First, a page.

Bedwetting in Children

Bedwetting (also known as nocturnal enuresis) is very common in children and according to the Continence Foundation of Australia, 1 in 5 children in Australia wet the bed.

As the graph below demonstrates (provided by the Royal Children's Hospital in Melbourne), almost a third of four year olds wet the bed and are still wetting by the time they start school. Then by the time they are six only 1 in 10 wet the bed then 1 in 20 by the time they reach 10 years old.

This shows that bedwetting does resolve itself over time but for many parents and children it becomes a source of worry, especially when it begins to effect the child's self-esteem and social life.

 

So what causes bedwetting?

According to most sources, the cause of bedwetting can be due to one or a number of reasons. Research has shown there are three main causes of bedwetting in children:

  1. The inability to wake to the sensation of a full bladder. The bladder and brain do not communicate properly when the child is sleeping therefore the brain doesn't get the message that the bladder is full.
  2. Overactive bladder. The bladder may only hold small amounts of urine due to the bladder muscles spontaneously contract during sleep.
  3. The over-production of urine at night (due to low levels of naturally occurring substance called vasopressin) which means their body produces more urine than their bladder can hold.

There are two types of enuresis - primary enuresis and secondary enuresis. The three causes above commonly fit into the primary enuresis category where a child has never managed to achieve dryness at night. Secondary enuresis on the other hand refers to children who have achieved dryness at night but then begin wetting their bed again.

Possible causes of secondary enuresis can be:

  1. Constipation.
  2. Urinary tract infections and congenital defects.
  3. Hereditary where a parent were enuretic themselves.
  4. Emotional crisis.

 

When should you seek help?

You may wish to see a health professional about your child's bedwetting if you have any concerns. In particular if:

  • Your child wets or has bowel movements in their pants during the day.
  • Your child has been dry at night for six months then begins to wet the bed again.
  • Your child is upset, angry or frustrated about wetting the bed.
  • You are concerned that you might punish your child, or have punished your child for wetting their bed.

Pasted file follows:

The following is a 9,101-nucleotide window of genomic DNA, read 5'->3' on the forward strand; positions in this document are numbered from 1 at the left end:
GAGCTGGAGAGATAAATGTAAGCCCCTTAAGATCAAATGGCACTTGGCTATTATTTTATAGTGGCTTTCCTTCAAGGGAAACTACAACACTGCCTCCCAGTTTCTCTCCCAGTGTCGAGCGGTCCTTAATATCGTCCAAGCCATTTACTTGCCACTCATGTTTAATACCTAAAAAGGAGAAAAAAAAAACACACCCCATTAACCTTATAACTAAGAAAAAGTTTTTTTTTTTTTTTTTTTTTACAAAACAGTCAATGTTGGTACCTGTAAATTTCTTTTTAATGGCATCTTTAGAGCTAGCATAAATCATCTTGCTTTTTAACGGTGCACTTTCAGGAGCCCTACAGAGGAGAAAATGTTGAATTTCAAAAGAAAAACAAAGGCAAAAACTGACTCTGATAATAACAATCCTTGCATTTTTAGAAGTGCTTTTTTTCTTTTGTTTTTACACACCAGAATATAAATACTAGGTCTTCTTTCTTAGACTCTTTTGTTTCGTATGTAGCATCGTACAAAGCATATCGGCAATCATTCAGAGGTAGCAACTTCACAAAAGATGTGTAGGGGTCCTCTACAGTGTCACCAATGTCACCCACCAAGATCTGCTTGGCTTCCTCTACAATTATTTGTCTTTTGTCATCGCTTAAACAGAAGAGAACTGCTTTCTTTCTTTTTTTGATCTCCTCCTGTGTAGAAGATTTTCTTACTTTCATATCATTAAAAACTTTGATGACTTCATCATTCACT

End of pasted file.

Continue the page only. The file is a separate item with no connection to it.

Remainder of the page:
It is best to seek help from a health professional first to rule out any possible secondary causes. The doctor will assess your child and determine if there is a physical problem that may need addressing.

 

How can bedwetting be treated?

Once your child has been checked by a health professional to make sure there are no physical causes for their bedwetting, you can explore other solutions and forms of treatment.

Please click here for a short video by Dr Mark Gibbeson on the two main types of treatment.

Below are the most common treatment suggestions:

Bedwetting Alarms

According to the Royal Children's Hospital in Melbourne, bedwetting alarms are considered the most useful and successful initial way to treat bed wetting. Research has shown that these alarms will help more than 80% of children to become dry, and most children will then stay dry. Bedwetting alarms have good long-term success and are the fastest way of treating enuresis than any other method.

Bedwetting alarms work on the principle of conditioned learning where the brain is conditioned to be open to messages from the bladder and prevent bed wetting during sleep. When the moisture sensitive part of the alarm is activated by the first drop of urine, the alarm sounds and your child should usually wake up. The brain will react by sending a message to the bladder to stop the flow of urine. Eventually a link between wetting the bed and being woken is established and your child's mind learns to 'beat the alarm', hopefully leading to dry nights.

Medications

For children who continue to wet the bed after they've used a bedwetting alarm system, then medication may be an appropriate solution. The most common form of medication is Desmopressin and is designed to reduce the amount of urine produced at night in the same way as the body's natural vasopressin. It is available by prescription only and is given just before bed time. The main problem with medication is that it is very common for the bedwetting to return as soon as the medication is stopped. Bedwetting alarms are more likely to result in permanent success than medication.

 

References:

Continence Foundation of Australia 
https://www.continence.org.au/pages/bedwetting.html

The Royal Children's Hospital Melbourne
https://www.rch.org.au/kidsinfo/fact_sheets/Bedwetting/

http://www.treatbedwetting.com.au 

https://www.ncbi.nlm.nih.gov/pubmed/11095087
Butler RJ and Holland P. Scand J Urol Nephrol. 2000;34:270-277

Bedwetting Institute
https://www.bedwettinginstitute.com.au/pages/fact-sheet


https://www.uptodate.com/contents/nocturnal-enuresis-in-children-management?topicRef=1199&source=see_link

 

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